Experience Something Different This Year. Try These Best Train Journeys in Asia!
Telegraph Travel's rail experts suggest the best train journeys across Asia for 2018 as listed here; make sure to try out this year, travellers!
1. JUNGLE TRAIN - MALAYSIA
The 300-mile (480km) Jungle Train was built by the British to harvest Malaysia’s tin, rubber and tea. It still weaves through defunct mines, rubber estates and vast tea plantations.
There’s no dining car, but vendors dish out pandan leaf wraps of lamb curry for pennies. The rural lifeline also transports dried fish, aubergine, tea and peppers plus the nation’s mail. The only remaining “jungle” section is in the north, where precipitous cliffs tumble into surging brown rivers. By night the 12-hour journey is magical. A vast communal sleeping car has comfy curtained-off bunks bolted to the wall.
2. EASTERN & ORIENTAL EXPRESS
The emerald green of the Eastern & Oriental Express turns heads at Bangkok’s majestic Hua Lamphong Station.
Sleeping compartments are akin to Queen Victoria’s private boudoir. Even the least expensive Pullmans have en suite shower rooms and the same feather pillows found on their sister service, the Venice Simplon-Orient-Express.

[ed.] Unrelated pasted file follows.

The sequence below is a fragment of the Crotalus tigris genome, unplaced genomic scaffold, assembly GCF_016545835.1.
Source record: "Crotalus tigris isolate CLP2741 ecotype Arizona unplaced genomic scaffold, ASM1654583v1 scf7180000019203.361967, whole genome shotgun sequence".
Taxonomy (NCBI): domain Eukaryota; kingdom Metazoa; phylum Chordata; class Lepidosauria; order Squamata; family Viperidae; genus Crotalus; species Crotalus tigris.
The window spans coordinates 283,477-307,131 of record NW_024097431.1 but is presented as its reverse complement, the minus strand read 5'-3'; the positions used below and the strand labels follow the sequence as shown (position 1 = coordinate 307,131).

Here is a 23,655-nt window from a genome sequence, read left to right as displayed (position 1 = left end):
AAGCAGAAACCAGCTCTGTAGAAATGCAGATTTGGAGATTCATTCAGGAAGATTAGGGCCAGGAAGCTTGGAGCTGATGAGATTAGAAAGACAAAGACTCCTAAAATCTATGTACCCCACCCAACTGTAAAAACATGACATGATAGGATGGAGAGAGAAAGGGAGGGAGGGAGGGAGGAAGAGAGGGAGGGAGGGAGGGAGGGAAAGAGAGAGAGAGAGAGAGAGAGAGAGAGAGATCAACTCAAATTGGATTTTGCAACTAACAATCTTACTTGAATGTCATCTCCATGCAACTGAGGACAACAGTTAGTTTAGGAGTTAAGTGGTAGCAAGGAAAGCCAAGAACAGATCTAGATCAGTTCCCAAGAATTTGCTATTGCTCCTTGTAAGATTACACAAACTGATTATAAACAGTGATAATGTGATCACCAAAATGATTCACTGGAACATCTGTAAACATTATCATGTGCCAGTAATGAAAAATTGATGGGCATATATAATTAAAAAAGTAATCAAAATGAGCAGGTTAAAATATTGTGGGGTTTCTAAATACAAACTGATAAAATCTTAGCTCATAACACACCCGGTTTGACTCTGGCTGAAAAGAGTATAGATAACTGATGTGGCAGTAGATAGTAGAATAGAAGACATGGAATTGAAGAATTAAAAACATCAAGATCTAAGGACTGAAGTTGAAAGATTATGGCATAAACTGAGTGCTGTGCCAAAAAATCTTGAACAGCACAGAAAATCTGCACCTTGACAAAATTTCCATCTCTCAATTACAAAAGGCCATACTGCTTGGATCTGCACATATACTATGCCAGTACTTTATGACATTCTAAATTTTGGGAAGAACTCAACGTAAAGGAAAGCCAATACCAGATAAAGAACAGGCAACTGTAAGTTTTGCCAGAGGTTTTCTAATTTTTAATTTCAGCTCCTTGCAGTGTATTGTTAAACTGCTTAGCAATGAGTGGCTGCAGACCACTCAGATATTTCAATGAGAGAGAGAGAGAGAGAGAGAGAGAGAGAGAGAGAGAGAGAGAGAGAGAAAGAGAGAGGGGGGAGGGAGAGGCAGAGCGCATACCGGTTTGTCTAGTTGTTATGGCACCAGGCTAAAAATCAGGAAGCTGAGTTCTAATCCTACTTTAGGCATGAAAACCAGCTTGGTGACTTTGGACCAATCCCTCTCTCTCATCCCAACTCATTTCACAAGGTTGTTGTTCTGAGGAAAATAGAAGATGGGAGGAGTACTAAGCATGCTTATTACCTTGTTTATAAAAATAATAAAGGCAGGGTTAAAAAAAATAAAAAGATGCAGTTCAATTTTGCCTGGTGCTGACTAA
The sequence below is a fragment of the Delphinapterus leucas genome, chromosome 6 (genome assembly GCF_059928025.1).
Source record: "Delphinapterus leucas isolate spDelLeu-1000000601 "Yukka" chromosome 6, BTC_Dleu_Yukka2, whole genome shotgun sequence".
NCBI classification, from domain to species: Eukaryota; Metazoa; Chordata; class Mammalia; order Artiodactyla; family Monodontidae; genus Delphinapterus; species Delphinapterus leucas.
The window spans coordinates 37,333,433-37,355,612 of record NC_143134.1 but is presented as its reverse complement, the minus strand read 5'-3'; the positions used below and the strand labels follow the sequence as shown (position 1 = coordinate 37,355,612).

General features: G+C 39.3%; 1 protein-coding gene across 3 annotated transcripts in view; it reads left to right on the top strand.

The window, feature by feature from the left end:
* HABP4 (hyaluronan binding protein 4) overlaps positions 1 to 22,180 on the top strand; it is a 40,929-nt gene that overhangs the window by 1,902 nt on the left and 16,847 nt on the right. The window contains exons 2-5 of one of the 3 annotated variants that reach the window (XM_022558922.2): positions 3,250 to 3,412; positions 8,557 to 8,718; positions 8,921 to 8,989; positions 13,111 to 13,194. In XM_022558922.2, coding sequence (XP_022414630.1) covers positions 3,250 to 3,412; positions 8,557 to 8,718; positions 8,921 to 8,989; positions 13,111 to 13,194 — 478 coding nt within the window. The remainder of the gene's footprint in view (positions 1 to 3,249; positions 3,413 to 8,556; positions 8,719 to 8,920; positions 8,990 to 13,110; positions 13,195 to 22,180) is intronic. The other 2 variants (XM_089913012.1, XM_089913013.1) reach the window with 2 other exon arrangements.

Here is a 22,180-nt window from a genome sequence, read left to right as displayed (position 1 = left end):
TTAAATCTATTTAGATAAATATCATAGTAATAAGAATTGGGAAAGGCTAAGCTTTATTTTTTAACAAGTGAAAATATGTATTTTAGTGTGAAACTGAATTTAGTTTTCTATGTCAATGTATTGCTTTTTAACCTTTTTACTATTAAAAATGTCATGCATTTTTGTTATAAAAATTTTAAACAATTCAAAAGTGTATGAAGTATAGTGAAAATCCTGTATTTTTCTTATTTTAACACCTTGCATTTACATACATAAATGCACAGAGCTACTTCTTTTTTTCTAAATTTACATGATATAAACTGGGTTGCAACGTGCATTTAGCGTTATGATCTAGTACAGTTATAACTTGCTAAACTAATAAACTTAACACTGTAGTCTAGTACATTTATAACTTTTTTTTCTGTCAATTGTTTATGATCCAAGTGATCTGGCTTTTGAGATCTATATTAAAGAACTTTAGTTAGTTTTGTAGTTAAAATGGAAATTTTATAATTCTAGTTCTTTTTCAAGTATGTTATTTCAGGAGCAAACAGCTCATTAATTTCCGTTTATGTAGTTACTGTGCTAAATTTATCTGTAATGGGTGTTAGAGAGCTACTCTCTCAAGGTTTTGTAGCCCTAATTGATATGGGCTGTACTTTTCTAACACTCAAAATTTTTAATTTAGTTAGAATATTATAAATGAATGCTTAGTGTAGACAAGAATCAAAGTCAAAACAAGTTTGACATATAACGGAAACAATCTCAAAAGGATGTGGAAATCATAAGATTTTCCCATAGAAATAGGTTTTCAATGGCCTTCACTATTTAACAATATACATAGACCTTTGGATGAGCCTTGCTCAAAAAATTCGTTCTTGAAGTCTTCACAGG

Two gourmet dining cars (food is included in the price) are styled like a Parisian restaurant salon. That said, the favoured carriage is the open-air observation car that places passengers within a touching distance of verdant jungle and sapphire sea.
3. DHAKA TO SREEMANGAL, BANGLADESH
The prettiest line in Bangladesh.
From the Technicolor artery of Dhaka’s Buriganga river, the Intercity chugs four hours up-country past towering mosques and Hindu temples.
Midway the superannuated diesel pulls through banana fields and raucous savannah. When the carriages rattle into Sreemangal it’s all lemon groves, pineapple plantations and fields of tea. Along the same route runs an 11-hour sleeper, the Surma Mail night train, which costs around £4.50 per berth. Rail enthusiasts may also ride the new Bangladesh-India line from Khuna to Calcutta, which opened in late 2017.